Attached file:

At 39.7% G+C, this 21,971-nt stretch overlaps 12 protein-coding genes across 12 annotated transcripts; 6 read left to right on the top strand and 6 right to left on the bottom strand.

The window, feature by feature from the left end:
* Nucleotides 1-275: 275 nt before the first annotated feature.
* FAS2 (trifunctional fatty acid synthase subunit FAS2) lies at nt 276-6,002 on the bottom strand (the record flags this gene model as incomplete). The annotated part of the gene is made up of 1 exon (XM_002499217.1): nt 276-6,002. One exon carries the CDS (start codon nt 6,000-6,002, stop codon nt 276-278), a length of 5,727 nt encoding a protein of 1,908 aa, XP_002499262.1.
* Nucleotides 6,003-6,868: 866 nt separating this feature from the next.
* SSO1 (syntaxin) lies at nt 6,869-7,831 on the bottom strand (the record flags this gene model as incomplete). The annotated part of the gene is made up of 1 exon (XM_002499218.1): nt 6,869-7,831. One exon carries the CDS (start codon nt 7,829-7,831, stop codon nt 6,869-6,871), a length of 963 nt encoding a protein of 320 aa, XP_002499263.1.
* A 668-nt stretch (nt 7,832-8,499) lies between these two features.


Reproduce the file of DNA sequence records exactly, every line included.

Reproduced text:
At 39.7% G+C, this 21,971-nt stretch overlaps 12 protein-coding genes across 12 annotated transcripts; 6 read left to right on the top strand and 6 right to left on the bottom strand.

The window, feature by feature from the left end:
* Nucleotides 1-275: 275 nt before the first annotated feature.
* FAS2 (trifunctional fatty acid synthase subunit FAS2) lies at nt 276-6,002 on the bottom strand (the record flags this gene model as incomplete). The annotated part of the gene is made up of 1 exon (XM_002499217.1): nt 276-6,002. One exon carries the CDS (start codon nt 6,000-6,002, stop codon nt 276-278), a length of 5,727 nt encoding a protein of 1,908 aa, XP_002499262.1.
* Nucleotides 6,003-6,868: 866 nt separating this feature from the next.
* SSO1 (syntaxin) lies at nt 6,869-7,831 on the bottom strand (the record flags this gene model as incomplete). The annotated part of the gene is made up of 1 exon (XM_002499218.1): nt 6,869-7,831. One exon carries the CDS (start codon nt 7,829-7,831, stop codon nt 6,869-6,871), a length of 963 nt encoding a protein of 320 aa, XP_002499263.1.
* A 668-nt stretch (nt 7,832-8,499) lies between these two features.